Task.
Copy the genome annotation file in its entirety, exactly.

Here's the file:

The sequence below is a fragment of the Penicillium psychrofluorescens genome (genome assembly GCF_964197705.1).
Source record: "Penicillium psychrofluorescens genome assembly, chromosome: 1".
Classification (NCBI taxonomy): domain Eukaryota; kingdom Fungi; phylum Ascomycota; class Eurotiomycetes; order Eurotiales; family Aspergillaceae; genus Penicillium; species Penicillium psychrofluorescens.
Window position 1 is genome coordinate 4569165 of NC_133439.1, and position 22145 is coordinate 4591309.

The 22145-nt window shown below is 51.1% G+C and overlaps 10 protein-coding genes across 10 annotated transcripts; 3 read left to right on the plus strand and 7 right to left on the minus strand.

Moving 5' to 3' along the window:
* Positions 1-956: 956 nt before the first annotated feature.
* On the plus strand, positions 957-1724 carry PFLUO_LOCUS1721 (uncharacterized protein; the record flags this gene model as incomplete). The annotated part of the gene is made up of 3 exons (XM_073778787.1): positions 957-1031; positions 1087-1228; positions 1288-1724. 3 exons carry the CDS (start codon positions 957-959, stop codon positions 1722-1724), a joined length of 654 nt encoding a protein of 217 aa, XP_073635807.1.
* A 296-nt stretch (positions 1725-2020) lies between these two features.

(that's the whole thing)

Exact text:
The sequence below is a fragment of the Penicillium psychrofluorescens genome (genome assembly GCF_964197705.1).
Source record: "Penicillium psychrofluorescens genome assembly, chromosome: 1".
Classification (NCBI taxonomy): domain Eukaryota; kingdom Fungi; phylum Ascomycota; class Eurotiomycetes; order Eurotiales; family Aspergillaceae; genus Penicillium; species Penicillium psychrofluorescens.
Window position 1 is genome coordinate 4569165 of NC_133439.1, and position 22145 is coordinate 4591309.

The 22145-nt window shown below is 51.1% G+C and overlaps 10 protein-coding genes across 10 annotated transcripts; 3 read left to right on the plus strand and 7 right to left on the minus strand.

Moving 5' to 3' along the window:
* Positions 1-956: 956 nt before the first annotated feature.
* On the plus strand, positions 957-1724 carry PFLUO_LOCUS1721 (uncharacterized protein; the record flags this gene model as incomplete). The annotated part of the gene is made up of 3 exons (XM_073778787.1): positions 957-1031; positions 1087-1228; positions 1288-1724. 3 exons carry the CDS (start codon positions 957-959, stop codon positions 1722-1724), a joined length of 654 nt encoding a protein of 217 aa, XP_073635807.1.
* A 296-nt stretch (positions 1725-2020) lies between these two features.